Swinton Circles Argue over Hosting of Philip Hollobone

Over the past month, a right-wing website called South Africa Sucks has carried a rancorous thread in which Alan Harvey has engaged with various political rivals on the fringe-right. Harvey, as I have blogged previously, runs the Springbok Club and one of two groups calling itself the Swinton Circle: there is a rival faction run by a certain Allan Robertson. The arguments are interminable and often abusive, but one poster for the Roberton faction took the opportunity to advertise an uncoming event:

Anyway, they’ve got a meeting next Tuesday with Philip Hollobone the MP who wants to ban the burka (about time too!). I told him I was in UKIP and Robertson said it was ok for me and anyone similar to come along even though we’re not members.

Harvey was quick to respond:

Philip Hollobone MP will be speaking for the official Swinton Circle next Tuesday, NOT to Robertson’s fake grouping. Neither Robertson himself nor any of his known associates will be allowed admission to this meeting.

The latest issue of Searchlight (427 p. 20) has one version of what transpired on the night:

The police had been forewarned and were at the door of the meeting in Room T in the building that houses many MPs’ offices. Around 20 people attended but only those whom Harvey identified were permitted entry.

Harvey’s faction thus appears to have emerged triumphant…

In barring members of Robertson’s faction from the room, the police were apparently under the impression that the people trying to “infiltrate” the Swinton Circle meeting were British National Party Members.

Searchlight calls the Swinton Circle “something of a bridge between the far right of the Conservative Party and the hinterland of the extreme right”, and notes some far-right individuals who have been seen at Robertson-faction meetings.  The article also notes Harvey’s self-identification with the “South African resistance movement in exile”, and a claim made by his enemies that he is a Searchlight mole. There is also a reference to Alistair McConnachie, a Holocaust revisionist who spoke to the Robertson faction (on a different subject) in 2009; I blogged this here, noting that the meeting was held in a British Israelite church.

I’ve also blogged on a few other speakers at the two Swinton Circles and at Harvey’s Springbok Club: the Robertson faction has also been graced by the Rev Peter Mullen, who spoke against “the doctrine of evolution”, while Harvey’s groups have had speakers such as the libertarian activist Mark Taha and the occultist John Pope-de Locksley. Some speakers at the Springbok Club have chosen to keep their association low-key and their names off the Club’s website (for example, a “prominent Ulster-born friend of Israel” who addressed the club a few years ago) – one speaker who perhaps wishes he had chosen anonymity is Andrew Roberts, whose 2001 dinner address to the Club has been cited against him more than once by Johann Hari:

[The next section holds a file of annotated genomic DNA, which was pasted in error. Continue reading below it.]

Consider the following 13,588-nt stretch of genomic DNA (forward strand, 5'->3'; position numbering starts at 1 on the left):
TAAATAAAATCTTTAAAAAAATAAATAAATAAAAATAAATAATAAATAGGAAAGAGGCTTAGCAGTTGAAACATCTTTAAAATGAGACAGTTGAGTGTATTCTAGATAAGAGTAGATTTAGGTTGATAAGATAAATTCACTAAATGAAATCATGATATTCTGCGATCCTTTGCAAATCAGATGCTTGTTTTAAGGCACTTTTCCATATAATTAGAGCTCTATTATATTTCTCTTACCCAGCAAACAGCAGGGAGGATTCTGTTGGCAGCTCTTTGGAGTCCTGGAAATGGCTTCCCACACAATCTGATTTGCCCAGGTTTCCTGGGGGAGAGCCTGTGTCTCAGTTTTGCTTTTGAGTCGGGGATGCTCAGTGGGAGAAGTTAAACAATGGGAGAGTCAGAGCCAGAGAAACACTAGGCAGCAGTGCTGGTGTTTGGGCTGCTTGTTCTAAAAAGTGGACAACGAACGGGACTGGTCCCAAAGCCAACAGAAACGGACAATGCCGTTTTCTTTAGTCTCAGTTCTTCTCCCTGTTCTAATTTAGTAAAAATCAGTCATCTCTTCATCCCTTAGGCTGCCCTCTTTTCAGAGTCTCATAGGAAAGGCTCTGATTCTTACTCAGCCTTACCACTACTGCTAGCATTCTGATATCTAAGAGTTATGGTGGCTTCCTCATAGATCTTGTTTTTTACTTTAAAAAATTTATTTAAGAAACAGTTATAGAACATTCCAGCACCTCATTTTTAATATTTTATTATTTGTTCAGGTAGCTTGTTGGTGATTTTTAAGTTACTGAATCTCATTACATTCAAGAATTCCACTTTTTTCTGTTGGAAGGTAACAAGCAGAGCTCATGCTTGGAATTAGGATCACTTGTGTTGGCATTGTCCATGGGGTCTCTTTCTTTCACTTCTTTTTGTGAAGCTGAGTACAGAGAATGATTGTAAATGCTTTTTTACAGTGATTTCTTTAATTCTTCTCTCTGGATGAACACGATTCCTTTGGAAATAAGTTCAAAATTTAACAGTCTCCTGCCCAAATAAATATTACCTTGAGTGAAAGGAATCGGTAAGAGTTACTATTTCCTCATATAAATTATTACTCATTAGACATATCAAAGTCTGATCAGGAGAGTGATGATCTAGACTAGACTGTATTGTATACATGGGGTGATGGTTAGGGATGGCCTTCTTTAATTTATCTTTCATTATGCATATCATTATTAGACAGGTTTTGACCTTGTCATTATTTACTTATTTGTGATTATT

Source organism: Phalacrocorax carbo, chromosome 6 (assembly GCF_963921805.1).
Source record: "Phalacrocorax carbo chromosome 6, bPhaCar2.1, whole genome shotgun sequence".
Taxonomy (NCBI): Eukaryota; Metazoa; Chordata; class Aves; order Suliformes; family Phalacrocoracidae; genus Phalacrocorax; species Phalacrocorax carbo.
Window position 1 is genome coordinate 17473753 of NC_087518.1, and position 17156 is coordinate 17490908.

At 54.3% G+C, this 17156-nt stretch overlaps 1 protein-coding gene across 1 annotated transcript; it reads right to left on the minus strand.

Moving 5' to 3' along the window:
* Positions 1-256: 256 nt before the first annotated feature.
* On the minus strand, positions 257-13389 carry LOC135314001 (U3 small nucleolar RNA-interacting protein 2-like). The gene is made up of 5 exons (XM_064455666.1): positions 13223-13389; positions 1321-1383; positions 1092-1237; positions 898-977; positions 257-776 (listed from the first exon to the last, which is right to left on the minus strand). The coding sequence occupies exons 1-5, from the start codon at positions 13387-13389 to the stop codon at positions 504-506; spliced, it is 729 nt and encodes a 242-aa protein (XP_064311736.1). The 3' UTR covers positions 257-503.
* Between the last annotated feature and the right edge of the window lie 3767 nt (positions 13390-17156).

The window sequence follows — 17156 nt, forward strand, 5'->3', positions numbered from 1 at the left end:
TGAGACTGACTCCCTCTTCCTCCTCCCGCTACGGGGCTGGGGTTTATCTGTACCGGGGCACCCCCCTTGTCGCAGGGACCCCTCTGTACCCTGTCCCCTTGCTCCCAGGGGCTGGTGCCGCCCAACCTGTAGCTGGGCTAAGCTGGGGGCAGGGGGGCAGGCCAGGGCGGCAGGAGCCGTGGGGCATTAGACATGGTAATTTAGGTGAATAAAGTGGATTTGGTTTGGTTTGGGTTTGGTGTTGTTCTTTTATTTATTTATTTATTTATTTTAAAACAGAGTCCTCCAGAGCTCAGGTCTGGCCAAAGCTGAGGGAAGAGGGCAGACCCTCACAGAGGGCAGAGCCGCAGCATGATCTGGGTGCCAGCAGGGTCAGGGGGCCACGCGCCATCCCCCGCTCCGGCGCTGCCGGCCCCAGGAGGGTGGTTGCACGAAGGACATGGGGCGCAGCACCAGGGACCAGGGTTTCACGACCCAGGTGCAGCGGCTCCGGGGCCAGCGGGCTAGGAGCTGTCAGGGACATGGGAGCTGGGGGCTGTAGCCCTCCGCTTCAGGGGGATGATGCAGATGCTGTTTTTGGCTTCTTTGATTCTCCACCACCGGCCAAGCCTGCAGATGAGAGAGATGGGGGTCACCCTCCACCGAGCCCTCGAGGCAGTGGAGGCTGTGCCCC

The dinner was a celebration of the 36th anniversary of the day the white supremacist government of Rhodesia announced a unilateral declaration of independence from Great Britain because it was pressing the country to enfranchise black people. Surrounded by nostalgists for this racist rule, Roberts, according to the club’s Web site, “finished his speech by proposing a toast to the Springbok Club, which he said he considered the heir to previous imperial achievements.”

When I first pointed out this connection, Roberts said he gave a “historical speech”, hadn’t realised the Springbok Club was a racist organisation, and didn’t recall anyone saying anything racist. Wasn’t the apartheid flag, and the fact they were there specifically to celebrate the anniversary of a white supremacist declaration, a hint?

Roberts predictably made noises about “libel”.

Another Springbok Club speaker, back in October 2000, was Anthony LoBaido; LaBaido writes articles for WorldNetDaily and has cited Harvey a couple of times (e.g. here and here). However, it seems that the two men fell out in 2003; according to a report from the time:

The Springbok Club in England has severed all ties with the two hikers walking across England to make people in this country aware of the large number of farm killings in South Africa.

Alan Harvey [said that] … it became clear to the club that Malcolm Wren, who calls himself an “English Boer” because of his love for the Afrikaner, and American journalist, Anthony LoBaido, were only seeking sympathy for the “Boer nation”.

2 Responses

  1. Is it any wonder why his enemies claim Alan ‘sexy’ Harvey is a Searchlight mole when Searchlight produces an article where it is contextually clear Harvey must have been the source of the article?! Admittedly it’s hard to see how much of an asset Harvey can now be to Searchlight. Presumably then this is the end for the Swinton Circle?

  2. […] Christianity. Among those listed as members is Philip Hollobone, whom I blogged on a few days ago here, and the former Monday Club members Andrew Rosindell and Bill Cash (1). The majority of the […]

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